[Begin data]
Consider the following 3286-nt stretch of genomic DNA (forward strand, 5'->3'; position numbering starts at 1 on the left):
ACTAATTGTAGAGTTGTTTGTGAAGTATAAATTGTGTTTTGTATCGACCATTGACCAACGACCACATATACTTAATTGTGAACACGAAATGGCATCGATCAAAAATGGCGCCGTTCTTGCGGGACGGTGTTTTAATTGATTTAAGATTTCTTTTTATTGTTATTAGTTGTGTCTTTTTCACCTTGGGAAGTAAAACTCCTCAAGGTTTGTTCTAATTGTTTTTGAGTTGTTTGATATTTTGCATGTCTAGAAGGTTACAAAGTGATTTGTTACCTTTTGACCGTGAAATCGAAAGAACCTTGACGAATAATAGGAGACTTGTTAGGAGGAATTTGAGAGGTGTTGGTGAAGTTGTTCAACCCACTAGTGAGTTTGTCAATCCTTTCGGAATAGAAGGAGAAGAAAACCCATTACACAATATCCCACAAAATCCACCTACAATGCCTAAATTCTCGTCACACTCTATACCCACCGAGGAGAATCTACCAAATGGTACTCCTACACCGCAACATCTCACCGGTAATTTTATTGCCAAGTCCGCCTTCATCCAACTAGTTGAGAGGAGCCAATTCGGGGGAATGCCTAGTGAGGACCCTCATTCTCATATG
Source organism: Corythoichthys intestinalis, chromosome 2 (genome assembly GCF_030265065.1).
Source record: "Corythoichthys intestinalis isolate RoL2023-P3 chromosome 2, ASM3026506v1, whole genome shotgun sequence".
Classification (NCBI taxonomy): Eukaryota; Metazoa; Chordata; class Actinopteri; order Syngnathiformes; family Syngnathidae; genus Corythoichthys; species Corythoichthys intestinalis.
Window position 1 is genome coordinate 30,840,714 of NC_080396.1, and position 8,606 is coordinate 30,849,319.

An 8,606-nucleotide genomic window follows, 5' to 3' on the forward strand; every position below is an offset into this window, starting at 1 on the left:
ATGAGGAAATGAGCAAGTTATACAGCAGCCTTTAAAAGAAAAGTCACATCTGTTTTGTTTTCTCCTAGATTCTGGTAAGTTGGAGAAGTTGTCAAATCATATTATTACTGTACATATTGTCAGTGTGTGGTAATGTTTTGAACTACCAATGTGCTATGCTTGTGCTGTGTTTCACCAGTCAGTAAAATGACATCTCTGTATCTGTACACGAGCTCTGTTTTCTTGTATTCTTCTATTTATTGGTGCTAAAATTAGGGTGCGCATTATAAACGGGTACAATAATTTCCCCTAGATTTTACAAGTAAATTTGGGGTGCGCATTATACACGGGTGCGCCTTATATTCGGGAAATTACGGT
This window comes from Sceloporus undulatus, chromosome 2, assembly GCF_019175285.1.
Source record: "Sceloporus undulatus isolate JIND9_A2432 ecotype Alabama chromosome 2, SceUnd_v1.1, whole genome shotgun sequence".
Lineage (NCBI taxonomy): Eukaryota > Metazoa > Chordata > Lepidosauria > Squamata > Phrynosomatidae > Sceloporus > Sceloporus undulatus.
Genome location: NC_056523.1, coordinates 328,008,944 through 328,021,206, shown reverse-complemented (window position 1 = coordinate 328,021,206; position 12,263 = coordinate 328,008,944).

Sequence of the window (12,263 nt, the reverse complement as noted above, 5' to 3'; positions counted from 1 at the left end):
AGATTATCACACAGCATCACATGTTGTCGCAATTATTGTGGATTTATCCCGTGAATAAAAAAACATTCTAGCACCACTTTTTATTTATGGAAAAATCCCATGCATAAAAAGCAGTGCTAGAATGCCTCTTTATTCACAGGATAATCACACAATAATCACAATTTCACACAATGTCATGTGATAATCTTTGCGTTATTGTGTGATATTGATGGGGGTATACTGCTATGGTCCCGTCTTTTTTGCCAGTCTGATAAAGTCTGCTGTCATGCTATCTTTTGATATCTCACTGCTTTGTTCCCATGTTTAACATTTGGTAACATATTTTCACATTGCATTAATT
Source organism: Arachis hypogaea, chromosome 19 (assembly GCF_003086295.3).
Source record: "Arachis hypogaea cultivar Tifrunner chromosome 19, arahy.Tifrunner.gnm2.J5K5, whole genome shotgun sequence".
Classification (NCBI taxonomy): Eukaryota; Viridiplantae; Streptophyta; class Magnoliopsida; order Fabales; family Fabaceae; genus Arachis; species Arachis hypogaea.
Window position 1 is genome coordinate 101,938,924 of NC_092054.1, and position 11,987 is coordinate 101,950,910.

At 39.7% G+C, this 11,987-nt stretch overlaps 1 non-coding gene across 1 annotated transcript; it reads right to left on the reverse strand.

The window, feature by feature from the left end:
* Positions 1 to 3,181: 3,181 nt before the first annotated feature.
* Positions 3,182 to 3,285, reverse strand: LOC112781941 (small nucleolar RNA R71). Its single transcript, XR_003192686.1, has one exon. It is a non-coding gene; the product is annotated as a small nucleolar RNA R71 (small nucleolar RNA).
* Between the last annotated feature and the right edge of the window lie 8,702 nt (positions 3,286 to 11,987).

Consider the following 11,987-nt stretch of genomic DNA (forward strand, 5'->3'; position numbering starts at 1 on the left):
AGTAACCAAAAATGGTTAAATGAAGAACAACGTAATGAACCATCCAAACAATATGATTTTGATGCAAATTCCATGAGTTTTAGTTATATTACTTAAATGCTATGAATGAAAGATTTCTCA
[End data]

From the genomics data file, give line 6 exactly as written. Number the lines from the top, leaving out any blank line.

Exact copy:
Window position 1 is genome coordinate 30,840,714 of NC_080396.1, and position 8,606 is coordinate 30,849,319.